NORTHERN MANITOBA’S TRAPPERS’ FESTIVAL/THE PAS (Feb. 17 to 21)
Connect with your inner pioneer by taking part in trap setting, moose calling, muskrat skinning and even a beard growing contest. The quirky festivities, which began in 1916, now include a world championship dog race (where mushers compete for $40,000 in prizes), a crafts show and bannock baking (a bread made with salt, flour, lard, baking powder and water). But no trappers’ festival would be complete without an axe-throwing competition and, of course, the coronation of the King and Queen Trappers and a Fur Queen.
FESTIVAL DU VOYAGEUR/WINNIPEG (Feb. 12 to 21)
Dubbed “the world’s largest kitchen party,” this festival is about honouring the fur traders who established the Red River colony. Over the years, this event has grown to become Western Canada’s largest winter festival—more than 100,000 people attended last year—and includes 300 musical performances, snow sculptures, an arts-and-crafts market and the Governor’s Ball.
ARCTIC GLACIER WINTER PARK/WINNIPEG (December to March)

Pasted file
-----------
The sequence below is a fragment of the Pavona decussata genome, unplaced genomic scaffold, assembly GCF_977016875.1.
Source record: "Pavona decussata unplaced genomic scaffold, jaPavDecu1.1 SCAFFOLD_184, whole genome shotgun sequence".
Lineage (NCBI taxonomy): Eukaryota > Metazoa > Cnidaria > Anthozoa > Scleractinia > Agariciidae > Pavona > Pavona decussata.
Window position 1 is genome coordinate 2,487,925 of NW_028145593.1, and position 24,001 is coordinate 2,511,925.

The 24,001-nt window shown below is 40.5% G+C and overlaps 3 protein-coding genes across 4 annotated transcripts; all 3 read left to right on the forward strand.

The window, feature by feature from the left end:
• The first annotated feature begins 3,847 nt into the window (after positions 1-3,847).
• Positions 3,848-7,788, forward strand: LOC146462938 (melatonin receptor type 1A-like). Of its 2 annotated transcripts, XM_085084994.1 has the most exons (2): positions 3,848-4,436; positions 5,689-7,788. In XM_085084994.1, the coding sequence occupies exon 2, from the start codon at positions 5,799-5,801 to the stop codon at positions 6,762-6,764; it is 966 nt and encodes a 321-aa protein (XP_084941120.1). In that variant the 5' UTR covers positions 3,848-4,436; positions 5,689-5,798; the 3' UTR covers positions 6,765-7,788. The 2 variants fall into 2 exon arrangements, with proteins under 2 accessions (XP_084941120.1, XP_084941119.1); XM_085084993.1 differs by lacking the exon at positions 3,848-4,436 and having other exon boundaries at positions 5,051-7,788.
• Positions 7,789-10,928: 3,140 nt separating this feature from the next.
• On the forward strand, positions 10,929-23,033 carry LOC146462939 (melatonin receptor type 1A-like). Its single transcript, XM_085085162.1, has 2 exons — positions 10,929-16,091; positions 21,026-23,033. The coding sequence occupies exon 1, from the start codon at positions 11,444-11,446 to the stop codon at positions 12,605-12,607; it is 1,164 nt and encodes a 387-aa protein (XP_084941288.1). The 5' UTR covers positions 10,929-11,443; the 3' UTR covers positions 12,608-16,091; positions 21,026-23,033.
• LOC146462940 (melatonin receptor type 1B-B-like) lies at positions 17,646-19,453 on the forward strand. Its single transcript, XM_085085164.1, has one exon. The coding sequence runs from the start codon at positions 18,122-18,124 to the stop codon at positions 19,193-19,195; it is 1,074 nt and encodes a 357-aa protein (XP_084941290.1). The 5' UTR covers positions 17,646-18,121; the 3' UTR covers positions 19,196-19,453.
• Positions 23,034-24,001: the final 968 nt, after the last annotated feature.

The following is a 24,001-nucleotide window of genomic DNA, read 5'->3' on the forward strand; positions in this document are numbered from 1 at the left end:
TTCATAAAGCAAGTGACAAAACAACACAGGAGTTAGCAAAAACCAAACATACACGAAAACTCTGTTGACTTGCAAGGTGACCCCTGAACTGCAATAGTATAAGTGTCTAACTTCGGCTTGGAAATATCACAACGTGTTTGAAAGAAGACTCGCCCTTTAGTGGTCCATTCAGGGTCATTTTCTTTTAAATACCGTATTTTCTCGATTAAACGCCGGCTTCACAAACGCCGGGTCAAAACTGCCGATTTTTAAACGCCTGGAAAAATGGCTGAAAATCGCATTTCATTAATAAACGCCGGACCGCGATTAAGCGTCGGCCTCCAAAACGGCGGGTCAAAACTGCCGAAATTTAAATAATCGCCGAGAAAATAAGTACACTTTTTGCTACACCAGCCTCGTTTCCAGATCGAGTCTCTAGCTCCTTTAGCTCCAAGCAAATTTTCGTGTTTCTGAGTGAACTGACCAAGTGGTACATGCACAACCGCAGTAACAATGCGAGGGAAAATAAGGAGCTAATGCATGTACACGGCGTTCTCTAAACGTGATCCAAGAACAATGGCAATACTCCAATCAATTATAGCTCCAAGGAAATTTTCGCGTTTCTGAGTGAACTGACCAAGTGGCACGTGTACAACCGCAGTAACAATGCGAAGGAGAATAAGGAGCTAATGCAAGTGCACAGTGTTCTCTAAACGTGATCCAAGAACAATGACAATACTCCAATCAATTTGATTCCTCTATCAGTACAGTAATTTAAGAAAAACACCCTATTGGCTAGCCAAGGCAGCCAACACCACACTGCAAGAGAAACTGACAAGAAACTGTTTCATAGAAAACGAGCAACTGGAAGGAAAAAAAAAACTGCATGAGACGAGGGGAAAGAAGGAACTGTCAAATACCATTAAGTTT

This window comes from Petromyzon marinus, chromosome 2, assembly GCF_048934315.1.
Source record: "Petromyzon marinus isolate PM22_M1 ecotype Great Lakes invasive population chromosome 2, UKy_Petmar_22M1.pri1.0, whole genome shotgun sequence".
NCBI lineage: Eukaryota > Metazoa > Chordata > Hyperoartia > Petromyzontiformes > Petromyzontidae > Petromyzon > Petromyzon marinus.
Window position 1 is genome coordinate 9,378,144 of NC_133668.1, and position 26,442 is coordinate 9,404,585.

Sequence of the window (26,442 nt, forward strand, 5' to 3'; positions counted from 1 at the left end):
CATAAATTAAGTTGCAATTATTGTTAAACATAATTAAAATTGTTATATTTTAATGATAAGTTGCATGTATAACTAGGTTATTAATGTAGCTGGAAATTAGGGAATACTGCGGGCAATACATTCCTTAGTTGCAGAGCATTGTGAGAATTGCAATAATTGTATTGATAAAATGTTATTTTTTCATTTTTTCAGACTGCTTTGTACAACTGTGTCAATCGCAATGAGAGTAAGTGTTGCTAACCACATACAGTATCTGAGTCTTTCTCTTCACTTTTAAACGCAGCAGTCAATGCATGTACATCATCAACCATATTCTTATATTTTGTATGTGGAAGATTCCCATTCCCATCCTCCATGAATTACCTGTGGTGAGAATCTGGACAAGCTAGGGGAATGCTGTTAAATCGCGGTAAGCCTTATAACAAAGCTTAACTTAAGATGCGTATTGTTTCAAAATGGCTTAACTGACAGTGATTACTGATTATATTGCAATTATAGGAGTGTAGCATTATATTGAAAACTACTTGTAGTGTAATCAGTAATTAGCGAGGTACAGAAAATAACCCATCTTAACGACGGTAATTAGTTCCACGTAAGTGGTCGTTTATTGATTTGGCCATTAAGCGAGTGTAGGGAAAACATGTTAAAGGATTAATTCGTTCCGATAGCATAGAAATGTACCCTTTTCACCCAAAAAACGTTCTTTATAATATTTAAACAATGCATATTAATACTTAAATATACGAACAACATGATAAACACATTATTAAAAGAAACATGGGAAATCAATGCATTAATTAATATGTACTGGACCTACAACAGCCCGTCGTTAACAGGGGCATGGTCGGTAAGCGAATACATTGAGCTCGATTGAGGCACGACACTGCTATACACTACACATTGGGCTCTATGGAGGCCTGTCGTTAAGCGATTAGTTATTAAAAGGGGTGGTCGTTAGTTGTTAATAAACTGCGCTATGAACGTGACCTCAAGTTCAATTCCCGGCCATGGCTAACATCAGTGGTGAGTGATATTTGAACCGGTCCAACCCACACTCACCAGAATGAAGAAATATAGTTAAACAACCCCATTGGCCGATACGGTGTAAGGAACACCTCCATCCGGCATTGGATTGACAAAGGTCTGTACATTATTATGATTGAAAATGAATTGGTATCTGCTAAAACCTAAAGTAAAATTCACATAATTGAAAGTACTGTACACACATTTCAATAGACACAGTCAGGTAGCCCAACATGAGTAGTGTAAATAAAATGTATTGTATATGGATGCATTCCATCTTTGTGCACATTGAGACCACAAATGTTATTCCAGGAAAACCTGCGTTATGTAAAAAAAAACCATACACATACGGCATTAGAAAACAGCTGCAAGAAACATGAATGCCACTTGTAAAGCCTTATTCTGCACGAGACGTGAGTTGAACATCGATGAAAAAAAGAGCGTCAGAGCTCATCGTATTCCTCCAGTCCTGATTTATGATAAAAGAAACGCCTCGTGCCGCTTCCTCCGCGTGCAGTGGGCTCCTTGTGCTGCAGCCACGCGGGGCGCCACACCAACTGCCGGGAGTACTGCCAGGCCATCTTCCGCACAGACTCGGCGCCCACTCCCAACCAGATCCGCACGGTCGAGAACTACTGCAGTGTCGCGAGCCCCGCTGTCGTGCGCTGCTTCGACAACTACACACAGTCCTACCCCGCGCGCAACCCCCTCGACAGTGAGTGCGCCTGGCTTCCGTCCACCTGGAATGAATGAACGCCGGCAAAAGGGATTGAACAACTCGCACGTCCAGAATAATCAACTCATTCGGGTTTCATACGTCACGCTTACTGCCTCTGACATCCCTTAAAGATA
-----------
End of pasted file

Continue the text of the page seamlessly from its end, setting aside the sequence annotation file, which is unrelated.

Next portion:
Every year, the Arctic Glacier Winter Park springs up from the ice and snow around the Forks. Visitors can explore an ice castle, toboggan down a chute, squeeze through an obstacle course made of ice and snow, and skate along the 1.2-km-long icy trail.
NEW MUSIC FESTIVAL/WINNIPEG (Feb. 6 to 12)
This seven-night event, hosted by the Winnipeg Symphony Orchestra, is sure to take those in attendance on a symphonic journey. The opening night piece, dedicated to the “angelic beauty” of Canada’s Arctic, was created by composer-in-residence Vincent Ho. The 30-minute work is based on a week-long trip that Ho took in 2008 to the Canadian North with a group of scientists, including time aboard the Canadian Coast Guard Ship Amundsen.
HUDSON BAY QUEST & NORTHERN LIGHTS/CHURCHILL
The Hudson Bay Quest, a traditional dogsled race, was founded in 2004 by a small group of mushers hoping to revive the sport. The exciting 400-km race (which begins next year on March 27) links Churchill, Man., and Arviat, Nunavut, and brings together expert teams from across North America as well as a loyal band of spectators, who brave the chilling -35 degree temperatures. Churchill is also one of the best places in Canada to view the northern lights. Astronomers and physicists have been drawn to the “polar bear capital of the world” for more than 240 years in the hope of getting a better understanding of this atmospheric phenomenon. Hop on the back deck of a heated “tundra buggy” to take in the lights of the aurora borealis as they fade and weave in the Arctic sky. For those looking for something with a more scientific bent, check out the Churchill Northern Studies Centre, where veteran “Starman” Roger Woloshyn teaches courses on the aurora borealis.
FOR MORE INFORMATION: www.travelmanitoba.com